Harold, after he had a long time expected him in vain, resolved to disband his army, lay up his ships, and leave the sea-coast; partly because provisions began to fail, and partly because the Earl of Flanders had assur’d him that William had no design upon England this year. Which he easily believ’d, because putting to sea would be very dangerous at that time, when the ÆquinoxAEquinox Equinox was just at hand. While he was settling these matters, all on a sudden an unexpected invasion puts him under a necessity of getting his army together. Invasion of the King of Norway. For Harold sirnam’d Durus and Harfager, King of Norway, (who had for a long time pirated upon the northern parts of Britain, and possess’d himself of the Isles of Orkney) was drawn over by Tosto upon a prospect of the Kingdom of England, and entered the river Tine with about 500 rovers, where he was joined by Tosto. After they had plunder’d those parts, they weighed anchor, and sailing along the coast of Yorkshire, came into Humber; where they began to break out into all kinds of military Execution. But to stop their progress, Edwin and Morcar, two Earls, attack’d them with a confus’d undisciplined army; which being overpowered by the Norwegians, ran away. The greater part, among whom were the two Earls, made a shift to get off, but many were drown’d in their passage over the river Ouse. The Norwegians, without more ado, resolv’d to lay siege to York; but upon hostages given on both sides, the place was surrender’d. A few days after, Harold having got his whole army together, marched towards York, and from thence towards the Norwegians; who had encamp’d in a very advantageous place. Behind, they were secur’d by the sea; on the left, by the bay of Humber, where their fleet rode at anchor; and on the right and front, by the river Derwent. Notwithstanding all this, Harold attack’d them very vigorously, and the first skirmish was at a * * Stanford-bridge near York.bridge over the river Derwent, where, it is said, one single Norwegian bore up for some time against the whole English army, till at last he was shot dead. Next, the battle was removed to the camp, where the advantages on both sides were equal for a while. At last, on the side of the Norwegians the ranks were broken; and Harold King of Norwey, with Tosto, and the greatest part of their army, were slain. The booty which Harold got by this victory, was very considerable; gold and silver in great plenty, and every ship of that large fleet, except twenty small vessels, which he gave to Paul Earl of Orkney, and Olavus (son of Harold who was slain,) to carry off their wounded; first taking an Oath of them, that they would never again disturb England. Harold was exceedingly hearten’d with this victory, and hop’d that it would as much dishearten the Normans; though his own subjects began to hate him, for not distributing the spoil among the soldiers. All his thoughts were spent in the settlement of the Nation, which, especially in those parts, was in a miserable condition.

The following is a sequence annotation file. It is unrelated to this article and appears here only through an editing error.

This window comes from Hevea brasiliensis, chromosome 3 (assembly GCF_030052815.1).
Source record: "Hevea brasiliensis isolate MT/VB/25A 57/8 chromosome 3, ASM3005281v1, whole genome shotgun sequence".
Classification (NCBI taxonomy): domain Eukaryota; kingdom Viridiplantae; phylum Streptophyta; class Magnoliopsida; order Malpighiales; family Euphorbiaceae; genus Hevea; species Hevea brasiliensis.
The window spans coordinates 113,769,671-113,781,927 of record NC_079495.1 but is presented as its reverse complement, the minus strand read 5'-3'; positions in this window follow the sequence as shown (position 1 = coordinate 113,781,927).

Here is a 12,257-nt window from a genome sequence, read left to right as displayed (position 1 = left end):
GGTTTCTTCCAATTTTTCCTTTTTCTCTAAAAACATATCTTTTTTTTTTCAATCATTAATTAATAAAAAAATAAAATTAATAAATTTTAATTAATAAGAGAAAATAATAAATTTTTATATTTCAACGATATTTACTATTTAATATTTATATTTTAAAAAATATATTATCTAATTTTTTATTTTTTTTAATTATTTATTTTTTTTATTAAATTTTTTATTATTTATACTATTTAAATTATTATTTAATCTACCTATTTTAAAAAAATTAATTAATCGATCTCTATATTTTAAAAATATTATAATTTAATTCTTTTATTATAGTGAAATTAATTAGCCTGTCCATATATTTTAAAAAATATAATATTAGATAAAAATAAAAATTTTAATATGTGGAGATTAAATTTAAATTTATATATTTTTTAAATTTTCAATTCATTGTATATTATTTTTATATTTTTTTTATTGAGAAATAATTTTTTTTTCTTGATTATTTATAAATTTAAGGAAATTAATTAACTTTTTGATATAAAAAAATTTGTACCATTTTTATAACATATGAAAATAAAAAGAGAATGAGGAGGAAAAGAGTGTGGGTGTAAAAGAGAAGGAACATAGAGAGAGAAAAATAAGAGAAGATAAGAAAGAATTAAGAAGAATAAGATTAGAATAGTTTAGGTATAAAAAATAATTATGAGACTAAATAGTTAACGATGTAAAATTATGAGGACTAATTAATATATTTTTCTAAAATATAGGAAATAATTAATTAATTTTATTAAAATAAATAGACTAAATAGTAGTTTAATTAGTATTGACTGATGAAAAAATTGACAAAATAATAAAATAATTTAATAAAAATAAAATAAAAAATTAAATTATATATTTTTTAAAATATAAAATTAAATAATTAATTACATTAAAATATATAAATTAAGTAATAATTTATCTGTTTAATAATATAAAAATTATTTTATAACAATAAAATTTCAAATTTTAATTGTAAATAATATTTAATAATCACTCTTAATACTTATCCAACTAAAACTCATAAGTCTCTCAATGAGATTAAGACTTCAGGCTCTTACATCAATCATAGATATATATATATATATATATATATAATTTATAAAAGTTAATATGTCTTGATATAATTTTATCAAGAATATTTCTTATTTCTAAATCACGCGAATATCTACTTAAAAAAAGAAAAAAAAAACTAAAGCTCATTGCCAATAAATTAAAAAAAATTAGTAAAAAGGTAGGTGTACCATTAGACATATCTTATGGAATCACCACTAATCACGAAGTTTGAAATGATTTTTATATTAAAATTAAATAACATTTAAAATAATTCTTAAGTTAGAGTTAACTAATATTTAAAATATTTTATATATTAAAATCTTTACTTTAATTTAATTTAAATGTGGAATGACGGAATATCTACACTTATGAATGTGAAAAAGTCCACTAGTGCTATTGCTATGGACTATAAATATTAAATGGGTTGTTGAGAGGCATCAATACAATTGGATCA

William lands. In the mean time, William the Norman had a favourable wind: he set sail about the end of September, and, by the benefit of a gentle gale, pass’d with his whole fleet to Pemsey in Sussex. He found the coast clear; and to cut of all hopes of escaping by flight, he fir’d the ships. After he had built a castle there, for a retreat, he went forward to Hastings, where he built another, and put a garrison in it. Next, he publish’d the reasons of this invasion; To revenge the death of his kinsman Alfred, whom among many other Normans, Godwin, Harold’s father, had slain; and, to take satisfaction for the injuries which Harold had done, in banishing Robert Archbishop of Canterbury, and accepting the Crown of England, contrary to his own express Oath. And he also publish’d a strict order among his Soldiers, that none should plunder the English.

News of these things was quickly brought to Harold; who judging it most advisable to engage the Norman as soon as possible, dispatches messengers to all parts, beseeches his subjects to be true to him, gets his whole army together, and marches with all speed to London. William sent an Embassador to him there, who, with great importunity demanding the Crown, did so provoke and incense him, that he very hardly restrain’d himself from violence. His late victory had wrought him up to so much insolence and assurance, that it was a difficult thing to bring him down. Forth-with, he sent Embassadors to William, with very severe threatnings of what he was to expect, unless he return’d immediately to Normandy. William dismiss’d them with a gentile answer, and with great civility. Harold, in the mean time, makes a general muster at London, and finds his forces considerably lessen’d by the late battle with the Norwegians; but, however makes up a strong body, out of the Nobility and others, whose concern for the publick safety had invited them to take arms. Presently, he marches into Sussex, though altogether contrary to the advice of his mother; and with undaunted resolution encamps in a plain scarce seven miles from the Normans.